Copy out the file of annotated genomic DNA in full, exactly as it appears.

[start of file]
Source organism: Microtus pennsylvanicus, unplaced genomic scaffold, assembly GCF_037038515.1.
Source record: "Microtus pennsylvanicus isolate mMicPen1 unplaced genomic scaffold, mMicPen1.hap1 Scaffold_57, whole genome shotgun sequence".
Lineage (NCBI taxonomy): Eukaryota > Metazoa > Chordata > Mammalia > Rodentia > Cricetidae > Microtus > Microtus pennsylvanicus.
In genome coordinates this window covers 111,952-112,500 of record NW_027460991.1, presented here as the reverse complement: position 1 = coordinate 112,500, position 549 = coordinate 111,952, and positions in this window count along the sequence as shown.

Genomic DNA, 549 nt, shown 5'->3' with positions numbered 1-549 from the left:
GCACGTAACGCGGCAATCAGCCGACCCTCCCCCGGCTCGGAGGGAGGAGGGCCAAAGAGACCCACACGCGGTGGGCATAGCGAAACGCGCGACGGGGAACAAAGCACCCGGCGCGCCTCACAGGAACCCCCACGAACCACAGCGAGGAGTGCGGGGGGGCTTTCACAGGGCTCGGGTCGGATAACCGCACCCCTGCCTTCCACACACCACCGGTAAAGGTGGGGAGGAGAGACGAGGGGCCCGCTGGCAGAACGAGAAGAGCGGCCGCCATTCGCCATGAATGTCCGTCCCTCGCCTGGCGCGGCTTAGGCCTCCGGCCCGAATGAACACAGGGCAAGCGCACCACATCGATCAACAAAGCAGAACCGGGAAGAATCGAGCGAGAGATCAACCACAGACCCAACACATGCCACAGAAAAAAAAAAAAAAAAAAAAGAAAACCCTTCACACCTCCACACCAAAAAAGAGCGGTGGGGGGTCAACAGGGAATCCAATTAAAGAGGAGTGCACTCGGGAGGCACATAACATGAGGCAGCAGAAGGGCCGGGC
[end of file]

Source organism: Microtus pennsylvanicus, unplaced genomic scaffold, assembly GCF_037038515.1.
Source record: "Microtus pennsylvanicus isolate mMicPen1 unplaced genomic scaffold, mMicPen1.hap1 Scaffold_57, whole genome shotgun sequence".
Lineage (NCBI taxonomy): Eukaryota > Metazoa > Chordata > Mammalia > Rodentia > Cricetidae > Microtus > Microtus pennsylvanicus.
In genome coordinates this window covers 111,952-112,500 of record NW_027460991.1, presented here as the reverse complement: position 1 = coordinate 112,500, position 549 = coordinate 111,952, and positions in this window count along the sequence as shown.

Genomic DNA, 549 nt, shown 5'->3' with positions numbered 1-549 from the left:
GCACGTAACGCGGCAATCAGCCGACCCTCCCCCGGCTCGGAGGGAGGAGGGCCAAAGAGACCCACACGCGGTGGGCATAGCGAAACGCGCGACGGGGAACAAAGCACCCGGCGCGCCTCACAGGAACCCCCACGAACCACAGCGAGGAGTGCGGGGGGGCTTTCACAGGGCTCGGGTCGGATAACCGCACCCCTGCCTTCCACACACCACCGGTAAAGGTGGGGAGGAGAGACGAGGGGCCCGCTGGCAGAACGAGAAGAGCGGCCGCCATTCGCCATGAATGTCCGTCCCTCGCCTGGCGCGGCTTAGGCCTCCGGCCCGAATGAACACAGGGCAAGCGCACCACATCGATCAACAAAGCAGAACCGGGAAGAATCGAGCGAGAGATCAACCACAGACCCAACACATGCCACAGAAAAAAAAAAAAAAAAAAAAGAAAACCCTTCACACCTCCACACCAAAAAAGAGCGGTGGGGGGTCAACAGGGAATCCAATTAAAGAGGAGTGCACTCGGGAGGCACATAACATGAGGCAGCAGAAGGGCCGGGC